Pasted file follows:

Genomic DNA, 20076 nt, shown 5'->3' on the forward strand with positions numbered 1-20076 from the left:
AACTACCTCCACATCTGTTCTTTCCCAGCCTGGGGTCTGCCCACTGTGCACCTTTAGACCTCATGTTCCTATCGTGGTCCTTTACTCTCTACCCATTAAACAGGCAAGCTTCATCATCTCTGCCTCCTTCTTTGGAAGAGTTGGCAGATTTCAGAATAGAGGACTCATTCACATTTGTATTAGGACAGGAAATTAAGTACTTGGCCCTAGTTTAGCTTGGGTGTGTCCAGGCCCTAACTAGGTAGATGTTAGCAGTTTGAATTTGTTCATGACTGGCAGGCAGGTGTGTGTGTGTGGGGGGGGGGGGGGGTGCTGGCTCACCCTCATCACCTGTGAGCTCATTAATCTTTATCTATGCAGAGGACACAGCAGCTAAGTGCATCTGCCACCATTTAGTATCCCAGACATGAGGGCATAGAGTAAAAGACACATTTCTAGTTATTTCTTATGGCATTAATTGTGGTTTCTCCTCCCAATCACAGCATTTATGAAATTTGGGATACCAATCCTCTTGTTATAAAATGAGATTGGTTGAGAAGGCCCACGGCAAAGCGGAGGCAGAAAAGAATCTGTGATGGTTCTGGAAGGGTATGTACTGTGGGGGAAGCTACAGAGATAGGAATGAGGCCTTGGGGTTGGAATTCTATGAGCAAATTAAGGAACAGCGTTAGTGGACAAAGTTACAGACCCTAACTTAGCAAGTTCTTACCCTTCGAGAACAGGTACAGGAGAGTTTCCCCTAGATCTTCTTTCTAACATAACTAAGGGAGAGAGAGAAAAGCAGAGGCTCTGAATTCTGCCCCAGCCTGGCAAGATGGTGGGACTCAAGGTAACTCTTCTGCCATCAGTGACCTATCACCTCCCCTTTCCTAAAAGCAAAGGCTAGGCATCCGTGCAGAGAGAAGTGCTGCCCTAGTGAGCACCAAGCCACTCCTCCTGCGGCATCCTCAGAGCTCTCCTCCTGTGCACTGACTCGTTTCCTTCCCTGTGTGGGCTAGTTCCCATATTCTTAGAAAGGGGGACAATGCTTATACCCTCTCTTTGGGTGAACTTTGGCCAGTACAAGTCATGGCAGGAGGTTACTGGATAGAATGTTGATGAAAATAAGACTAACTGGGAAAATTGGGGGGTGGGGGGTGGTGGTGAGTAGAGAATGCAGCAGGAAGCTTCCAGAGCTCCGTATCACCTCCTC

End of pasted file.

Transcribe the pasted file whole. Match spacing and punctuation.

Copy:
Genomic DNA, 20076 nt, shown 5'->3' on the forward strand with positions numbered 1-20076 from the left:
AACTACCTCCACATCTGTTCTTTCCCAGCCTGGGGTCTGCCCACTGTGCACCTTTAGACCTCATGTTCCTATCGTGGTCCTTTACTCTCTACCCATTAAACAGGCAAGCTTCATCATCTCTGCCTCCTTCTTTGGAAGAGTTGGCAGATTTCAGAATAGAGGACTCATTCACATTTGTATTAGGACAGGAAATTAAGTACTTGGCCCTAGTTTAGCTTGGGTGTGTCCAGGCCCTAACTAGGTAGATGTTAGCAGTTTGAATTTGTTCATGACTGGCAGGCAGGTGTGTGTGTGTGGGGGGGGGGGGGGGTGCTGGCTCACCCTCATCACCTGTGAGCTCATTAATCTTTATCTATGCAGAGGACACAGCAGCTAAGTGCATCTGCCACCATTTAGTATCCCAGACATGAGGGCATAGAGTAAAAGACACATTTCTAGTTATTTCTTATGGCATTAATTGTGGTTTCTCCTCCCAATCACAGCATTTATGAAATTTGGGATACCAATCCTCTTGTTATAAAATGAGATTGGTTGAGAAGGCCCACGGCAAAGCGGAGGCAGAAAAGAATCTGTGATGGTTCTGGAAGGGTATGTACTGTGGGGGAAGCTACAGAGATAGGAATGAGGCCTTGGGGTTGGAATTCTATGAGCAAATTAAGGAACAGCGTTAGTGGACAAAGTTACAGACCCTAACTTAGCAAGTTCTTACCCTTCGAGAACAGGTACAGGAGAGTTTCCCCTAGATCTTCTTTCTAACATAACTAAGGGAGAGAGAGAAAAGCAGAGGCTCTGAATTCTGCCCCAGCCTGGCAAGATGGTGGGACTCAAGGTAACTCTTCTGCCATCAGTGACCTATCACCTCCCCTTTCCTAAAAGCAAAGGCTAGGCATCCGTGCAGAGAGAAGTGCTGCCCTAGTGAGCACCAAGCCACTCCTCCTGCGGCATCCTCAGAGCTCTCCTCCTGTGCACTGACTCGTTTCCTTCCCTGTGTGGGCTAGTTCCCATATTCTTAGAAAGGGGGACAATGCTTATACCCTCTCTTTGGGTGAACTTTGGCCAGTACAAGTCATGGCAGGAGGTTACTGGATAGAATGTTGATGAAAATAAGACTAACTGGGAAAATTGGGGGGTGGGGGGTGGTGGTGAGTAGAGAATGCAGCAGGAAGCTTCCAGAGCTCCGTATCACCTCCTC